There was one plus in Xena and Eve’s relationship in this episode. It looks like the Warrior Princess finally trusted her enough with her plan. They’re in the jail and Eve says "You can’t protect me from the world forever" and Xena says something like "funny you should mention that"....

Sure it’s another plan with Eve tied up and being treated like dirt, but nonetheless she had forewarning of it from Mother, so I guess that’s a little better than springing it on her, like in Heart of Darkness.

I knew Caligula was a gonner the second he called Eve "the whore of Rome". It does not do to question any woman’s virtue in front of her mother. *g* And besides, apart from Ares and Octavius, it was hardly like Eve was prolific in the lovers department. Certainly not like her mother.... and not enough to be called such a nasty word. So oh yeah, was he ever going down screaming at the end of this episode.

Which brings us to the chariot race... blah, whatever... seen better on Ben Hur, and this was one way too long. It’s quite odd, that by this time it felt like the episode was at movie length proportions, there was so much packed into it.

And then we have the final scene, Xena, exposed as the mother of Eve, and the simply hilarious moment as Caligula finally puts two and two together and, with a look that’s simply brilliant, realises how Xena got her fame... as a killer of gods. Eeeek ...NO!

The ending, Caligula’s suicide, manipulated by Xena, was actually a very good plot twist and one I sure as heck did not see coming. Actually I didn’t see any of this episode coming and that’s what made it so interesting in a really off-centre sort of way. In other words, it was highly watchable even if it wasn’t always entertaining. (There is a difference.)

And in the final denouement, there’s Aphrodite giving the bard a verbal hug, and then playing footsies with big bro. I really did like this ending.

In summary, this episode was very very unsettling, difficult to completely absorb on the first watch and almost swimming with an A-list of guest stars. There was so much happening that one could argue there might have been almost too many plot arcs to be cohesive, although they all folded into one by the story’s end How well they folded together, I am not decided. I am still not entirely comfortable with an angel trying to kill innocents even for the greater good or under orders. I am not entirely comfortable with Xena attempting to kill an angel in cold blood. And I remain uncomfortable with her using her body and promising sex to solve her problems.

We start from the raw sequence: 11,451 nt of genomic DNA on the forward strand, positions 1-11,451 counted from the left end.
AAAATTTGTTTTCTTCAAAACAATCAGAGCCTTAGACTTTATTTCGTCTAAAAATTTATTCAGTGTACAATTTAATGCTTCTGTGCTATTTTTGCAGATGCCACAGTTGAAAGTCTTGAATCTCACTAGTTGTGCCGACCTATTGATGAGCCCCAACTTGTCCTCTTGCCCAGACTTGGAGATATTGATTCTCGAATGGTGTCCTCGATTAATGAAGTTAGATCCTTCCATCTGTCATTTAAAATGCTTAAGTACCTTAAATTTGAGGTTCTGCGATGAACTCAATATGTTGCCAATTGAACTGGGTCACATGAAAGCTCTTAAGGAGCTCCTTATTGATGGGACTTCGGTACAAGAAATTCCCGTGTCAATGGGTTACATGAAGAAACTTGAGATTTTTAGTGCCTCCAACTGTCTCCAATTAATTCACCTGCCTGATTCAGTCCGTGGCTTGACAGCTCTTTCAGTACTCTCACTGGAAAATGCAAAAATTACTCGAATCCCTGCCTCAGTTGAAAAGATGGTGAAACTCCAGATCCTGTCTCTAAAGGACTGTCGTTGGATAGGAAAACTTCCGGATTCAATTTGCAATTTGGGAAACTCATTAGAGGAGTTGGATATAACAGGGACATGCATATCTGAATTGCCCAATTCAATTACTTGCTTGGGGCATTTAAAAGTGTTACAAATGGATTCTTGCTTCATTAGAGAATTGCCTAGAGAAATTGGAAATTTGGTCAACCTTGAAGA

Having said all that, if you can put these rather large issues to one side, what we have is a solid effort all round, a strong attempt at a big story, and a satisfying unpredictable conclusion (chariot race aside).


It wasn’t a bad episode -- the cliche count was low on all scores, everyone was acting their rear ends off, although hammy Alexis Arquette seemed on actor steroids at some points.

A sign of a good episode is if you are thinking about it long after it’s over. I am still pondering this one. I think, in essence, the jury is still out on The God You Know. But I sure wouldn’t want too many like this one -- my brain can handle only so many dark, sex crazed, brain addled emperors and goddesses in one season.

Or, to quote a fellow Xenite: "I like episodes with dirt, trees, water, Xena in her leathers, and Xena and Gabrielle bonding, simple and basic. Enough with the trying to be weird and artsy stuff."

Mmm, well weird and artsy can be okay. But limit it to a couple of eps a season, okay? Meanwhile, I’m gonna sit me down and wait for that jury to come back in. Oh and don’t pay too much attention to the chakram score on this one -- 6.5 is merely my average score for a watchable episode, and my few remaining neurons are still mulling things over.